Rhus chinensis
Common Name: Chinese sumac 
Type: Deciduous shrub
Family: Anacardiaceae
Native Range: Central and eastern Asia
Zone: 5 to 8
Height: 15.00 to 25.00 feet
Spread: 20.00 to 30.00 feet
Bloom Time: August to September
Bloom Description: Creamy white
Sun: Full sun to part shade
Water: Dry to medium
Maintenance: Medium
Suggested Use: Naturalize
Flower: Showy
Attracts: Birds, Butterflies
Fruit: Showy
Tolerate: Rabbit, Drought, Dry Soil, Shallow-Rocky Soil


Easily grown in average, dry to medium moisture, well-drained soils in full sun to part shade. Tolerant of a wide range of soils, but avoid poorly drained ones. Generally tolerant of urban conditions. Plants are dioecious (separate male and female plants), and only female plants with pollinated flowers will produce fruit/seed and possibly self-seed in the landscape. This tree/shrub will spread by root suckering. Suckers should be promptly removed unless plants are being grown in naturalized areas where colonial spread is desired. Training is usually required for this plant to acquire good tree form.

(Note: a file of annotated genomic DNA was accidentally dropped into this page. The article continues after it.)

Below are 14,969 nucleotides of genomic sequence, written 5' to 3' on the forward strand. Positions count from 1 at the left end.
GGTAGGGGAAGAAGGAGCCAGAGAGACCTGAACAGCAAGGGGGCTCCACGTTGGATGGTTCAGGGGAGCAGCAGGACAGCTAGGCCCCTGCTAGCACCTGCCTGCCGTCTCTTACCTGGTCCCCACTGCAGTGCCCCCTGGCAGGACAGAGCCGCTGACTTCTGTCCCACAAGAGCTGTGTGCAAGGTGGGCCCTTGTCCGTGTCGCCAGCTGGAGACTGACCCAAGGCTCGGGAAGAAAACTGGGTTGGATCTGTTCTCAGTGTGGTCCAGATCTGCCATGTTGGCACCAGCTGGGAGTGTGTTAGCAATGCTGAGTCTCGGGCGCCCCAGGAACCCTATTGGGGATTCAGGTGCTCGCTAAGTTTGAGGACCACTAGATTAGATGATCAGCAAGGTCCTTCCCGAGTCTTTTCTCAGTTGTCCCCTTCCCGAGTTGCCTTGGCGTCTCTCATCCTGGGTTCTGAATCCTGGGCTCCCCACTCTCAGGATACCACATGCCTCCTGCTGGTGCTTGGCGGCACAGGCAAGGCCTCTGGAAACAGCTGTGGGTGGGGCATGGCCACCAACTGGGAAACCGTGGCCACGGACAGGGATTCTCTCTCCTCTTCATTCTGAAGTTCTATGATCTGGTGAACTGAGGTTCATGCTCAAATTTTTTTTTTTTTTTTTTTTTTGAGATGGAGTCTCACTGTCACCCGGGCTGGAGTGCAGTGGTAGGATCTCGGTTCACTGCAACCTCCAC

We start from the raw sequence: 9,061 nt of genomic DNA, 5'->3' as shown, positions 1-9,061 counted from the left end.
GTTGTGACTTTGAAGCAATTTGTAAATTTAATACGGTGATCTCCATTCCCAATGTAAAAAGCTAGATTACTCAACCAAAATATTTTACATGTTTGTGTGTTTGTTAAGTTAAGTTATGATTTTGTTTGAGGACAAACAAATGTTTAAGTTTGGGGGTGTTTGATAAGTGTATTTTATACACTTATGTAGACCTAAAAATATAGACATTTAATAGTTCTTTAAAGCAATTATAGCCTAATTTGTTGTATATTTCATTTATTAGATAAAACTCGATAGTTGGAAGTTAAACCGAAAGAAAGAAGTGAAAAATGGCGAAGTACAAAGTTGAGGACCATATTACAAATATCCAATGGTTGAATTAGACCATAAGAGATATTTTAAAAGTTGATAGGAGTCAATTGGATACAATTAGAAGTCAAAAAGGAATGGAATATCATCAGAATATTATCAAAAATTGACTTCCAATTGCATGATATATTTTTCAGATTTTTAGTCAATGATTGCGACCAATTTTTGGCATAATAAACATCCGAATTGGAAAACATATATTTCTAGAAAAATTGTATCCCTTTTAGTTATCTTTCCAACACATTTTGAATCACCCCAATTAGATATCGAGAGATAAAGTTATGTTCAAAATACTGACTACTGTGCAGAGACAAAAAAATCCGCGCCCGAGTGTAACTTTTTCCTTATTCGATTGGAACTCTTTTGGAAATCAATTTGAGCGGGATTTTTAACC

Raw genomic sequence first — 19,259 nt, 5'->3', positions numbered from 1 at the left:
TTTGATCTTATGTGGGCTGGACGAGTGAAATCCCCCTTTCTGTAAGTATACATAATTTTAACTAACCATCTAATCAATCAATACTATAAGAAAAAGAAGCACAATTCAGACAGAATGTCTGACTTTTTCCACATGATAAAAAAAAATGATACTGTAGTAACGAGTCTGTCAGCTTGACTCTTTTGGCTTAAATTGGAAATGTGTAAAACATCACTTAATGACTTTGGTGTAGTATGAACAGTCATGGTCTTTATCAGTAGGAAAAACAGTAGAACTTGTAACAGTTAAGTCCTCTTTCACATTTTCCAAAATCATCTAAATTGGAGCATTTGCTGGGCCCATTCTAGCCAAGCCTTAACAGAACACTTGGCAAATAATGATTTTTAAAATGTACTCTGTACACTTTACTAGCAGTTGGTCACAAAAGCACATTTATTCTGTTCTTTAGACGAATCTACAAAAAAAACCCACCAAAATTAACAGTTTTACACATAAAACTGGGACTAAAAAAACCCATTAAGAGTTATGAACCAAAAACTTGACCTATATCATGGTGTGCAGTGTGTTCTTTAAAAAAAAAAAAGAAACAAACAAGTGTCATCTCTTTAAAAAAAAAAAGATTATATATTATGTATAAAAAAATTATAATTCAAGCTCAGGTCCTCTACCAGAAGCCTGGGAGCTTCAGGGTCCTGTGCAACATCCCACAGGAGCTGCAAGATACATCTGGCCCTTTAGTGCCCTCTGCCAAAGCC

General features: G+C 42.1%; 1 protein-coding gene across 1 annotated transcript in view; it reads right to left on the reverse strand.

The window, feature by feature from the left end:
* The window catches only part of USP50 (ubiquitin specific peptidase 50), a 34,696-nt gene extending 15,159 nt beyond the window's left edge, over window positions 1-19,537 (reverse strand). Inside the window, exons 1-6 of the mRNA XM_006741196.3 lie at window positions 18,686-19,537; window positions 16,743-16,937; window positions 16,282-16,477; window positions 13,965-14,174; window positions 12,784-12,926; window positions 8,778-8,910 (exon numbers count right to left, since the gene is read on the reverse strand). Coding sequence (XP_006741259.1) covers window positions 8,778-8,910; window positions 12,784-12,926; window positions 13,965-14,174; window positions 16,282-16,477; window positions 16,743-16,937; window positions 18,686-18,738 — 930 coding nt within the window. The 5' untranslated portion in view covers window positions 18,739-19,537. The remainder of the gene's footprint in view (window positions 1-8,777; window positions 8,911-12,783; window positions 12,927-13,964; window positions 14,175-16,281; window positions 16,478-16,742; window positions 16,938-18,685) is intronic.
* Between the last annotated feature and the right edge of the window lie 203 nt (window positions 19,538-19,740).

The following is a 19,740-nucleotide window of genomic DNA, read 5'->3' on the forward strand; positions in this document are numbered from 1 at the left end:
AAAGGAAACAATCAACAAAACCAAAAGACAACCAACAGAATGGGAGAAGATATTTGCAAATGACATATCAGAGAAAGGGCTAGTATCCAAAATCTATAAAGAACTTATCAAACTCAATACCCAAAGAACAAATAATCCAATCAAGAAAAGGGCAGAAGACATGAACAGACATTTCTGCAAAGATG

Noteworthy Characteristics

Rhus chinensis, commonly called Chinese sumac, Chinese gall or nutgall tree, is an open-spreading large shrub or small tree that grows to 15-25’ tall. Pinnately compound leaves with 7-13 toothed leaflets (each 2-5” long). Petiole is often winged. Leaflets are bright green above and brown pubescent beneath. Fall color may be insignificant, but can produce excellent yellow/orange/red colors in some climates. Creamy white flowers in large rounded panicles (6-10” across) bloom in late summer. Pollinated flowers on female plants are followed by fruiting clusters containing numerous, showy, hairy, berry-like drupes that ripen to red in fall. A Chinese gall is an abnormal growth that forms on plant tissue (stem or leaf) of R. chinensis as the result of a gall aphid deposit, hence the sometimes used common name of Chinese gall for this plant.

Genus name comes from the Greek name for one species, Rhus coriaria.

Specific epithet means of China.


No serious insect or disease problems. Some susceptibility to leaf spots, rusts, powdery mildew, blister, cankers, fusarium wilt and verticillium wilt. Scale, aphids and caterpillars may appear. Watch for mites. May spread aggressively by root suckers. Branches are susceptible to breakage because wood is weak.


Best for dry, informal, naturalized areas where it can be allowed to spread and form colonies. Effective when massed on slopes for erosion control or in hard-to-cover areas with poorer soils. Naturalize in open woodland areas, wood margins or wild areas. Has some nice ornamental features (shiny dark green summer foliage, flower panicles in late summer, fruiting clusters in fall and excellent fall foliage color), but is probably too weedy and aggressive for shrub borders or foundations.